Smart Home Ready Americans are excited by smart home options—but 44 percent want the technology already installed before moving in to a new home. Further, 57 percent would consider buying an old home if smart home tech had been installed. So says a new survey from Coldwell Banker Real Estate which found that the majority of those who are eager for smart home tech are Millennials, then followed by those from Generation X, and finally Baby Boomers. Although smart home devices are growing easier to install, consumers still want some of the work done for them. Having a home pre-wired and set up for smart home devices, whether a smart thermostat or security system, is clearly now a attractive feature for home buyers.
Environmental non-profit WattTime has launched a new smart thermostat solution that will allow consumers to selectively use clean energy. WattTime, “the nonprofit creating technology that makes using clean energy as simple as tapping your smartphone,” revealed today that it is starting a closed beta program in partnership with Energate, creator of the the H?lH?m smart thermostat. Specifically, a $600,000 grant from The Great Lakes Protection Fund will allow WattTime to integrate its software directly into
There is no clear definition of a smart thermostat. In fact, as more offerings have entered the market, the definition of a smart thermostat has become more misunderstood. Some consider a thermostat “smart” if it has two-way communications (i.e., you can view and change settings on your smartphone). However, this is simply inaccurate. This type of thermostat, according to Navigant Research, is actually considered a communicating thermostat. A communicating thermostat is a device solely enabled to gather an
Automating and controlling various aspects of your home is both convenient and fun in a geeky way. A small portion of these home automation devices will also add comfort and have the potential to save you money. What? Save money? Yes. A smart thermostat can help you save money on your monthly bill. Unfortunately, you need to spend money to save money. But again, a smart thermostat is more than just a long term investment. It’s changing the temperature of your house from the comfort of the couch or bed. It’s monitoring the temperature of your baby room. It’s convenience, easy access, and money saving all in one nice package.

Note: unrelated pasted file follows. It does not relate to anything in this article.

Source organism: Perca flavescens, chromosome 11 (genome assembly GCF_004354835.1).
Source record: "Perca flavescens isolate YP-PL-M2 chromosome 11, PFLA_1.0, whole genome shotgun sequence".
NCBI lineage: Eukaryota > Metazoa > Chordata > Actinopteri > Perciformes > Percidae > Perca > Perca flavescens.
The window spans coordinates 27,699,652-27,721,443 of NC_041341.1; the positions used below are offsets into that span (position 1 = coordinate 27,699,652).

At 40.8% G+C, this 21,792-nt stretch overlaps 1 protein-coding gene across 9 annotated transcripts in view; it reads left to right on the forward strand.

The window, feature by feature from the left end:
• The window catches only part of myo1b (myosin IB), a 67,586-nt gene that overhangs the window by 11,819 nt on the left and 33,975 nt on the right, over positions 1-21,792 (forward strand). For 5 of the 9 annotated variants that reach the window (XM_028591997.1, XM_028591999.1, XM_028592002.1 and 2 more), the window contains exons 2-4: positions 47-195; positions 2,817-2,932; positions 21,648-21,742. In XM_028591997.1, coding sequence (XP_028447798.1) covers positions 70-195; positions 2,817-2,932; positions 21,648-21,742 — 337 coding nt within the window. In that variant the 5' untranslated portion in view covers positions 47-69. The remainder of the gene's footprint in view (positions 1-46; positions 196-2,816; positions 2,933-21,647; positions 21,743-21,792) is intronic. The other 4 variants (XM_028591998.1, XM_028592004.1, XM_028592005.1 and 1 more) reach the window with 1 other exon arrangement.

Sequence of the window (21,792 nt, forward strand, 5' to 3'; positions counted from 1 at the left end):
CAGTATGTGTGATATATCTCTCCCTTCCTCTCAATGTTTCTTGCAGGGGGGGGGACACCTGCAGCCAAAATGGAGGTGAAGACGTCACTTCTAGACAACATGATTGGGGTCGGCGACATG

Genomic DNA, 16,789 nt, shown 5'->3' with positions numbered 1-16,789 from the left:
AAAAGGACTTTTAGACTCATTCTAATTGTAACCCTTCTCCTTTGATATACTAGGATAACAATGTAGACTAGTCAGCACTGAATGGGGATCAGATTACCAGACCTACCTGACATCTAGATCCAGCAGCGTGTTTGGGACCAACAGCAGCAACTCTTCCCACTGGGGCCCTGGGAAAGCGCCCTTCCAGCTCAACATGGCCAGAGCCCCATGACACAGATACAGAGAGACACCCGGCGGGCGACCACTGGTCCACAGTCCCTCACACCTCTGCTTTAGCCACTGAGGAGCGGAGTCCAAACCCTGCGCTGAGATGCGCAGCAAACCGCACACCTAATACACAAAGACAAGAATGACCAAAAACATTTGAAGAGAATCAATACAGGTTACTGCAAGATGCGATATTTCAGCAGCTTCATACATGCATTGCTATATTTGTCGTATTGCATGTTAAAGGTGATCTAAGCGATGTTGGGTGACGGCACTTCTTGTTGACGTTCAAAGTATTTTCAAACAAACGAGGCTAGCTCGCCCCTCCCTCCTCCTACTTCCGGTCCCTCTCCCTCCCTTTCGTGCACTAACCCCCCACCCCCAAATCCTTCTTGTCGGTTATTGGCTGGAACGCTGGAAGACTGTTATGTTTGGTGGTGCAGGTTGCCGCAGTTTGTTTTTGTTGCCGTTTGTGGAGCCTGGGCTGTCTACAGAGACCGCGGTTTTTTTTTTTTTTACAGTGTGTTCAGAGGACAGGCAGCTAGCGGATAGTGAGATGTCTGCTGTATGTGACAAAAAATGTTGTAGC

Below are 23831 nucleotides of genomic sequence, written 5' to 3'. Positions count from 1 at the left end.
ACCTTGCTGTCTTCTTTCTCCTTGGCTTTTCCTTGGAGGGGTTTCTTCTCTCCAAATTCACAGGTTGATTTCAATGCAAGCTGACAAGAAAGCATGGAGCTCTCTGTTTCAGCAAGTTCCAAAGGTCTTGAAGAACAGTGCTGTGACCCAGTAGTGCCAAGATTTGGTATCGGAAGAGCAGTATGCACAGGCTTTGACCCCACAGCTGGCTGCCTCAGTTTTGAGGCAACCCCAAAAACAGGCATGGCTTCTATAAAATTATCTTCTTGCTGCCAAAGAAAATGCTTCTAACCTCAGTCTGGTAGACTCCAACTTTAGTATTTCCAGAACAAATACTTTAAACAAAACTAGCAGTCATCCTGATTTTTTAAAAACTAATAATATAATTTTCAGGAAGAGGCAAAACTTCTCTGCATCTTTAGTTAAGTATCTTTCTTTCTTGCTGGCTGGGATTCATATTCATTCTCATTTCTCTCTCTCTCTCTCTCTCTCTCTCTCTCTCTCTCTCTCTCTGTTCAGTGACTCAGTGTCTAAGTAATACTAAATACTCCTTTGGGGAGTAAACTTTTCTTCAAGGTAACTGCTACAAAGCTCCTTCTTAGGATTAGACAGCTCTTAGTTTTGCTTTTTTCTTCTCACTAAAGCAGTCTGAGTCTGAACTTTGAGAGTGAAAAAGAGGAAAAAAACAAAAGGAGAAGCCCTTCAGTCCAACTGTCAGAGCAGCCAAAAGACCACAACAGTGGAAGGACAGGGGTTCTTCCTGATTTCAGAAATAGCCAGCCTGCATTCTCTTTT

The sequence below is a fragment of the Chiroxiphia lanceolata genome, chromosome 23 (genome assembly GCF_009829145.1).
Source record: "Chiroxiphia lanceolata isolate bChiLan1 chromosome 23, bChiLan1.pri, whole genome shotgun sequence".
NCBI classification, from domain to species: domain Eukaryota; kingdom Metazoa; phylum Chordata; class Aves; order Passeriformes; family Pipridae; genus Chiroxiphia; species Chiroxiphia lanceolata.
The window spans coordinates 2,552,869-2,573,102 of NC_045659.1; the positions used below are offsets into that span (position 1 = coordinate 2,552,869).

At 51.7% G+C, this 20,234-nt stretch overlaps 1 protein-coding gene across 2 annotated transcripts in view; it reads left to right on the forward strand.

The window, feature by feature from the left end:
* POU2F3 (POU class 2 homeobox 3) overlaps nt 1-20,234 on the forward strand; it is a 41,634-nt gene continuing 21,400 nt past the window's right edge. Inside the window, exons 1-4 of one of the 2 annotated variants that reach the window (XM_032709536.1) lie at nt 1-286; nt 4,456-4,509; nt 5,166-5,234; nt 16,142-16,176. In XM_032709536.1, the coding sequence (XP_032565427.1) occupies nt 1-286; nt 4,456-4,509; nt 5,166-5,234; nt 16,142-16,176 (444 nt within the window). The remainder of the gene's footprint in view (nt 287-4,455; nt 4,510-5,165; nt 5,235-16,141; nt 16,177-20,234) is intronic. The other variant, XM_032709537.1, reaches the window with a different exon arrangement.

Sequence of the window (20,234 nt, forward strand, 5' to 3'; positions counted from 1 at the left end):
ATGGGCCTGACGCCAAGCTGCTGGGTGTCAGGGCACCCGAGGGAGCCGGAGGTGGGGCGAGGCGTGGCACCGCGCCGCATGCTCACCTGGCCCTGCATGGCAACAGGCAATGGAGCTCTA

ecobee Inc., maker of the first Wi-Fi-smart thermostat, is teaming up with SunPower, one of the world’s most innovative and sustainable energy companies, to help homeowners in California and New York take greater control of their electricity costs. Participating consumers can receive clean, solar electricity from SunPower at prices competitive with traditional sources, while ensuring that energy is efficiently used in the home with ecobee’s smart thermostat. As part of the pilot program, SunPower is offering ecobee owners a $500 mail-in rebate with the installation of a high efficiency SunPower solar energy system.
Earlier this month, Nest’s smart thermostat reportedly stopped working, leaving many users frustrated and their homes freezing cold. Users took their problem to social media, blaming a mysterious software bug that drained Nest’s battery, and complaining that the thermostat can’t connect to the Internet. Connectivity, of course, is the main thing in the Internet of Things (IoT).
Not every home-automation device, sexed up, looks as desirable as a smart thermostat. A Wi-Fi-connected water sensor, however it’s dressed, is still a lowly water sensor serving daily sentry over a washing machine, water heater or flood-prone basement.It’s not glamorous work, but an efficient water sensor can save thousands in potential damages. D-Link’s Wi-Fi Water Sensor (Model DCH-S160, $59.99), a new addition to the mydlink smart-home lineup, is a basic monitor that, connected to a home network, sends a smartphone alert when it detects water.
Earth Networks’ WeatherBug Home, a unique service that leverages the Internet of Things (IoT) to integrate its big weather data with connected home devices, today announced a joint initiative with Honeywell to show smart thermostat customers how weather affects their energy use in real-time. These unique energy insights offer consumers improved energy efficiency, comfort and potential cost savings.
Alphabet has a clear and distinct advantage over the competition in the nascent battle to control the smart home.It’s called Nest.Before Google acquired Nest, it was already a popular smart thermostat and darling of the burgeoning smart home and Internet of Things movements. The team was founded by industry veterans in former Apple engineers Tony Fadell and Matt Rogers and is now a 1,000-plus person cog in the Alphabet kingdom working to dominate the connected world landscape.
We saw this one coming. Everyone’s favorite smart thermostat, Nest, is now ready to take over your entire home with a new protocol that lets all kinds of devices talk to each other quickly and seamlessly. It’s called Nest Weave.Nest Weave’s primary objective is to make smart homes less dumb. In fact, the Nest team is pushing a novel phrase to describe what its software creates: “the thoughtful home.”